Bay Area Ford GoBike employees vote to unionize

By Joe Firtzgerald Rodriguez : sfexaminer – excerpt


Workers voted 35-24 to join the Transport Workers Union of America

Those little blue Ford GoBikes are now officially union-backed bicycles.

Bay Area Ford GoBike workers voted to join the Transport Workers Union of America in an election, Thursday.

The workers voted 35-24 to approve unionizing, according to the TWU, which released the results Friday morning.

“The ultimate act of democracy in a workplace is joining a union. By voting to join the TWU, San Francisco’s bikeshare workers have greatly strengthened the economic security of families,” said TWU international President John Samuelsen in a statement.

Ford GoBike maintenance workers are employed by Motivate LLC, a spinoff of the former company Motivate, which was bought by ride-hail giant Lyft last year. Lyft operates Ford GoBike but the unionized workers are not Lyft employees, though the announcement also comes on the heels of Lyft debuting its stock on the public market…(more)

Not so fast. There is a lot of interest in turning contractors into employees. Now that they are union workers, that might happen rather soon. It is just a matter of time before the radical new tech corporations become part of the old school and they are looking out of the next big thing that will replace them.

Editorial: San Francisco’s escalating war on cars

by Chronicle Editorial Board : sfchronicle – excerpt

Gas prices are bouncing up. So are bridge tolls. San Francisco’s car insurance rates, parking charges and auto break-ins are infamously high. If there was a further inducement not to drive, here’s another: congestion pricing.

The concept finding favor with transit planners and environmentalists would charge drivers a fee for entering the downtown area. The benefits would bring the city more money for public transit and give paying drivers more room on the streets. Other blessings include less pollution, fewer dangers from zooming cars and quicker transit travel times…

It’s all good unless you have a hard time paying up. Critics aren’t sold on what translates as a tax on low-income drivers. There are significant details to work out: what to charge ride-share goliaths like Lyft and Uber, how to treat commercial vehicles such as delivery trucks, and where the money goes from congestion fees. Get ready for pressure for carve-outs for hybrids and electrics, drivers with disabilities, and unsuspecting tourists and conventioneers…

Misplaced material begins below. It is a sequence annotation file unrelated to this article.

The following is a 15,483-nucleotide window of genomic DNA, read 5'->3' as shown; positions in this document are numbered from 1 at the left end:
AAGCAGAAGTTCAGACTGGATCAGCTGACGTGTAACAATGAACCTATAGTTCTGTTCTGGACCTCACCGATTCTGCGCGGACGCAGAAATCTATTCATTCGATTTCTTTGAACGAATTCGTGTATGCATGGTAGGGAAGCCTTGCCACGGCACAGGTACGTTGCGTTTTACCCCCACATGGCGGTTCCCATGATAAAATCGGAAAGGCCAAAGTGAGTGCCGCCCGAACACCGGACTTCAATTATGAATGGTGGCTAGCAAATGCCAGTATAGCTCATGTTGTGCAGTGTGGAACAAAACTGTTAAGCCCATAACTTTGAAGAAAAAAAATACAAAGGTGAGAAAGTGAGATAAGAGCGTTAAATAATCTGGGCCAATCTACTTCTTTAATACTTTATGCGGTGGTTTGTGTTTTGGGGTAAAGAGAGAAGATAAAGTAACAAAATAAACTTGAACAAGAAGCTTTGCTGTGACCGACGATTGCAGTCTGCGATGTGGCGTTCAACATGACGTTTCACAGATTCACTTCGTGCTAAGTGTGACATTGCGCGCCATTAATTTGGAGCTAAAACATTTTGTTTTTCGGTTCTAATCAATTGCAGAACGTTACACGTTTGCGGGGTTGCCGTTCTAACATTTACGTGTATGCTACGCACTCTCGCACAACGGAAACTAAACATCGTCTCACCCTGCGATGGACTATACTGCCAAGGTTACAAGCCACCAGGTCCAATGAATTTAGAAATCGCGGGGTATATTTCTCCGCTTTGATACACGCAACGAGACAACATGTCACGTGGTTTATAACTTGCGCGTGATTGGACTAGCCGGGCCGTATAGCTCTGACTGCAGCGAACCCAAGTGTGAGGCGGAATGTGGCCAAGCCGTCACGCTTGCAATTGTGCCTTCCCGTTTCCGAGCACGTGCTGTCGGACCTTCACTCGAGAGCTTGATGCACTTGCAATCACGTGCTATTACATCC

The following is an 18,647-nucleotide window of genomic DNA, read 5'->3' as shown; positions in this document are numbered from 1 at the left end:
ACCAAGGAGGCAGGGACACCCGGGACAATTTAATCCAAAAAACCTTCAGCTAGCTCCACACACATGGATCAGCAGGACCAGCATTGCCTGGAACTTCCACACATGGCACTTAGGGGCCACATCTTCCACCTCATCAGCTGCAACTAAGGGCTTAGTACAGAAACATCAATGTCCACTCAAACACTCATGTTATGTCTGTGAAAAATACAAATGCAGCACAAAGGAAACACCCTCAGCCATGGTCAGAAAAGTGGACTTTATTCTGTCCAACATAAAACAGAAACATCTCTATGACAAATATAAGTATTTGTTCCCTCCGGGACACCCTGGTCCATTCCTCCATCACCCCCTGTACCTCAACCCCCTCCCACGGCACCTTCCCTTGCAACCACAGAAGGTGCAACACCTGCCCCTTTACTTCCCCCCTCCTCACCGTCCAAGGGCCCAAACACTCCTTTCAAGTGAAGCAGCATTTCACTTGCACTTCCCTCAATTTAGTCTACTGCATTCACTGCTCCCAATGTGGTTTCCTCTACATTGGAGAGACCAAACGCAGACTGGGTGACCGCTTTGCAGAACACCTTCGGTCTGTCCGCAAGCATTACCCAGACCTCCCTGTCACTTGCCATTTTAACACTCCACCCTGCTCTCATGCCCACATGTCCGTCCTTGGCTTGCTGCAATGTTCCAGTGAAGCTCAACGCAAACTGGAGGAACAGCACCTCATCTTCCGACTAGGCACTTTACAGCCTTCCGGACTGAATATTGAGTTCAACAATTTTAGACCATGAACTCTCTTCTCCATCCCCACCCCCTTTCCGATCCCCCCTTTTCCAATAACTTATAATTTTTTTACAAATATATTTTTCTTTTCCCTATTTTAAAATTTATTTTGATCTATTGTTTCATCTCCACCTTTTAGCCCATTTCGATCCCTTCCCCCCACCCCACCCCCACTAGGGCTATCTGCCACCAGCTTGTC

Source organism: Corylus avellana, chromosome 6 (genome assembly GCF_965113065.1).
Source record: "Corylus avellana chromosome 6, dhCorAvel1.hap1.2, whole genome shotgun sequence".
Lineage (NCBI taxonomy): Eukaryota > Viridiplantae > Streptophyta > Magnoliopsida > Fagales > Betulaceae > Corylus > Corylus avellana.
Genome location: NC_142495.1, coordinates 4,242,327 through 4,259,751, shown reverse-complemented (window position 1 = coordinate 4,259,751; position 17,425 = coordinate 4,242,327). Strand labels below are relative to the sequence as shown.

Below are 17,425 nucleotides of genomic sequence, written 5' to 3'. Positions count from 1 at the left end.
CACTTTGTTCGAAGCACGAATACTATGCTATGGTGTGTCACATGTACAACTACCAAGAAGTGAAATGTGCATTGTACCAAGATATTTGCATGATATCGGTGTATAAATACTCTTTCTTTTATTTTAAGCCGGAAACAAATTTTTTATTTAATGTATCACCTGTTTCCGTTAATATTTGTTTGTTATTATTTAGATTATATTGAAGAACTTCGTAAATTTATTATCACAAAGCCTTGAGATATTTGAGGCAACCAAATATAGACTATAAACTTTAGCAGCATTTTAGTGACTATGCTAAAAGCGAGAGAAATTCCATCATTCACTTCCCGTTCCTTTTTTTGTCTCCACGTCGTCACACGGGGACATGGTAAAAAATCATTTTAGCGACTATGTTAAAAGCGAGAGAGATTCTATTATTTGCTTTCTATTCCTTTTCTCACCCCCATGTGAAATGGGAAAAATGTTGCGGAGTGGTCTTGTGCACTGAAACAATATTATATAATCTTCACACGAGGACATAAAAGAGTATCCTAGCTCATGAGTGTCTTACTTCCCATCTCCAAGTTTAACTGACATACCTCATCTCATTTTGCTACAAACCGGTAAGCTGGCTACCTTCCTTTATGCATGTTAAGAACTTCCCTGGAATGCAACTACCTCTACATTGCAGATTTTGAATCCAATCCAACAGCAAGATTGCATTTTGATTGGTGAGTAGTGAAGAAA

As with New York, San Francisco would need permission from Sacramento, where opponents such as major auto clubs and trucking associations are cool to the idea. Biggest of all is how drivers feel about another levy in the name of a traffic cure. Voters last year rejected a repeal of a gas tax increase, suggesting they favor spending more money on traffic improvements. Local bond measures for BART and other transportation upgrades have also passed…

Getting around in a car can be a maddening experience in San Francisco. Plenty of financial and logistical disincentives to driving are in place. An additional burden on those who need to drive is not a panacea to the daily quagmire.

This commentary is from The Chronicle’s editorial board. We invite you to express your views in a letter to the editor. Please submit your letter via our online form:

With the demise of many local businesses and a new determination by many to leave the Bay Area soon, further car wars may be a bridge too far for the residents and businesses struggling to survive the highest cost of living in the country.

With the highest rate of IPO over-valuation on tech companies that consistently lose money, San Francisco may want to keep some non tech businesses thriving to weather the next economic downturn. We need to conduct some surveys to find out why the businesses are failing.

It appears some efforts are already underway in Sacramento to may level the playing field between tech-based contractor-dependent corporations and other businesses. Our heavy dependent on delivery services may also be cut short soon as internet sales taxes, rising shipping costs, and package thefts put a damper on online businesses.

San Francisco’s heavy move into sports arenas may be a poor long-term gamble as well. Sports gambling and gaming along with expensive tickets amy not draw the large audiences over the long term. There is a fatigue factor that sets in after a while. SFMTA and City Hall have made a lot of assumptions on how the pubic would act and they have not always been right. Massive traffic jams may dampen tickets sales as they have dampened retail sales.